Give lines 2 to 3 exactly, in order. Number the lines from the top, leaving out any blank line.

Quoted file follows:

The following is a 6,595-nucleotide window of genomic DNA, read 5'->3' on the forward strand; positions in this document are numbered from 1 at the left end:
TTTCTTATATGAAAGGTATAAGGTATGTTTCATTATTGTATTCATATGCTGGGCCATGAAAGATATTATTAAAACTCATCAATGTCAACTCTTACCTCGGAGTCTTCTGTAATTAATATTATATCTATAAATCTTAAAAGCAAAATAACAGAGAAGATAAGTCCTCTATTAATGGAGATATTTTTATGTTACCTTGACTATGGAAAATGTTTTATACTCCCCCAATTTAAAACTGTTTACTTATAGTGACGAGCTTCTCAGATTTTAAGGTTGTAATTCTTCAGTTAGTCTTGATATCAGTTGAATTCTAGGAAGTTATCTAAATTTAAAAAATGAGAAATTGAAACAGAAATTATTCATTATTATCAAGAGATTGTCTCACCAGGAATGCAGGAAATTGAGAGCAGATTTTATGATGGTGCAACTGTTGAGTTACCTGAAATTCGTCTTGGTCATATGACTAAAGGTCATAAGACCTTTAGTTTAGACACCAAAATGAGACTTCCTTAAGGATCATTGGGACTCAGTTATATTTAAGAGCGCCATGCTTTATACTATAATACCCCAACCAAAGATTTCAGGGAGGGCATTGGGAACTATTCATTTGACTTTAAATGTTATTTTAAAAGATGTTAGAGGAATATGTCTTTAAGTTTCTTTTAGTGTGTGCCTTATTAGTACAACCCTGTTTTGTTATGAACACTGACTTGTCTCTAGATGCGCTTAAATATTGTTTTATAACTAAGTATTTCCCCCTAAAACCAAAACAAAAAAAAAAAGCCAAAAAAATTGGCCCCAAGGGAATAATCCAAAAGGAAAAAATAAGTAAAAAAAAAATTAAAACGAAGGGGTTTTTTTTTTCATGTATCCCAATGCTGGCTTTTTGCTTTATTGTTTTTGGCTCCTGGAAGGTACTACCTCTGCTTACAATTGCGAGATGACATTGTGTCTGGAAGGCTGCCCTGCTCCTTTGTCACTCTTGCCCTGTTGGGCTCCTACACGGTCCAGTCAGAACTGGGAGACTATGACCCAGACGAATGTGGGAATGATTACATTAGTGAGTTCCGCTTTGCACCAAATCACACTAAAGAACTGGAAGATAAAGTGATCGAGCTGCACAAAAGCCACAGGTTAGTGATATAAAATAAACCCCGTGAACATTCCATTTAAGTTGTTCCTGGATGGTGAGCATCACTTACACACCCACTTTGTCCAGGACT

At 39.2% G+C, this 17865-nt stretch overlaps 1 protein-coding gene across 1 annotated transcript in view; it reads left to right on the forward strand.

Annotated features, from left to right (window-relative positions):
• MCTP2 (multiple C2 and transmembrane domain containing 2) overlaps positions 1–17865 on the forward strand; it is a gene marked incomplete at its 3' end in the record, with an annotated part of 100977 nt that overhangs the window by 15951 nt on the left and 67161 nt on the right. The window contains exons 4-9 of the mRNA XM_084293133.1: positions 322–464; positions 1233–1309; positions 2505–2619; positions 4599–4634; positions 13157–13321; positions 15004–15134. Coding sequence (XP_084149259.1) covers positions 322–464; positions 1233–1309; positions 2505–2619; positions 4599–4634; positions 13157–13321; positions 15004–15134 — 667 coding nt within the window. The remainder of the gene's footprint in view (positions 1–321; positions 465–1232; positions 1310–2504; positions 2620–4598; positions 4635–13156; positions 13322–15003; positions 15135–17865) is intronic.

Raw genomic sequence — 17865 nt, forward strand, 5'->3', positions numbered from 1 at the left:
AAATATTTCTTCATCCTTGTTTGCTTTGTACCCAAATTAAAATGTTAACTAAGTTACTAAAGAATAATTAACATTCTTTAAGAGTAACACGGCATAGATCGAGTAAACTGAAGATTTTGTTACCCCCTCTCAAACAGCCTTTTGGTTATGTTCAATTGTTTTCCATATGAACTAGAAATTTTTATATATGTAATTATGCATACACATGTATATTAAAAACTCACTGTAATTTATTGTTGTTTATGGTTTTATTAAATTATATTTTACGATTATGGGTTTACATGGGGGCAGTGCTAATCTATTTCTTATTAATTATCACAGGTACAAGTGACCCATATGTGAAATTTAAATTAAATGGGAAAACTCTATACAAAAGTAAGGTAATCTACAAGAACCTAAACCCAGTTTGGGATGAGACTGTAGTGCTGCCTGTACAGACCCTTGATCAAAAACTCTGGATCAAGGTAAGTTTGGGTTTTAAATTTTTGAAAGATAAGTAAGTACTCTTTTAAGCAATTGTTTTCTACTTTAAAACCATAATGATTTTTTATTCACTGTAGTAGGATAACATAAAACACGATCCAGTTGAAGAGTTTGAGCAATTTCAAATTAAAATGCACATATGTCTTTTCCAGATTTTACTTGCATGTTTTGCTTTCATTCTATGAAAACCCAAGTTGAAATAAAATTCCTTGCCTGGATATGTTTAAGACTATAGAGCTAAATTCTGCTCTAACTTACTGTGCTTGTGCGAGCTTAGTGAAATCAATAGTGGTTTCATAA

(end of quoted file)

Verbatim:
TTTCTTATATGAAAGGTATAAGGTATGTTTCATTATTGTATTCATATGCTGGGCCATGAAAGATATTATTAAAACTCATCAATGTCAACTCTTACCTCGGAGTCTTCTGTAATTAATATTATATCTATAAATCTTAAAAGCAAAATAACAGAGAAGATAAGTCCTCTATTAATGGAGATATTTTTATGTTACCTTGACTATGGAAAATGTTTTATACTCCCCCAATTTAAAACTGTTTACTTATAGTGACGAGCTTCTCAGATTTTAAGGTTGTAATTCTTCAGTTAGTCTTGATATCAGTTGAATTCTAGGAAGTTATCTAAATTTAAAAAATGAGAAATTGAAACAGAAATTATTCATTATTATCAAGAGATTGTCTCACCAGGAATGCAGGAAATTGAGAGCAGATTTTATGATGGTGCAACTGTTGAGTTACCTGAAATTCGTCTTGGTCATATGACTAAAGGTCATAAGACCTTTAGTTTAGACACCAAAATGAGACTTCCTTAAGGATCATTGGGACTCAGTTATATTTAAGAGCGCCATGCTTTATACTATAATACCCCAACCAAAGATTTCAGGGAGGGCATTGGGAACTATTCATTTGACTTTAAATGTTATTTTAAAAGATGTTAGAGGAATATGTCTTTAAGTTTCTTTTAGTGTGTGCCTTATTAGTACAACCCTGTTTTGTTATGAACACTGACTTGTCTCTAGATGCGCTTAAATATTGTTTTATAACTAAGTATTTCCCCCTAAAACCAAAACAAAAAAAAAAAGCCAAAAAAATTGGCCCCAAGGGAATAATCCAAAAGGAAAAAATAAGTAAAAAAAAAATTAAAACGAAGGGGTTTTTTTTTTCATGTATCCCAATGCTGGCTTTTTGCTTTATTGTTTTTGGCTCCTGGAAGGTACTACCTCTGCTTACAATTGCGAGATGACATTGTGTCTGGAAGGCTGCCCTGCTCCTTTGTCACTCTTGCCCTGTTGGGCTCCTACACGGTCCAGTCAGAACTGGGAGACTATGACCCAGACGAATGTGGGAATGATTACATTAGTGAGTTCCGCTTTGCACCAAATCACACTAAAGAACTGGAAGATAAAGTGATCGAGCTGCACAAAAGCCACAGGTTAGTGATATAAAATAAACCCCGTGAACATTCCATTTAAGTTGTTCCTGGATGGTGAGCATCACTTACACACCCACTTTGTCCAGGACT

At 39.2% G+C, this 17865-nt stretch overlaps 1 protein-coding gene across 1 annotated transcript in view; it reads left to right on the forward strand.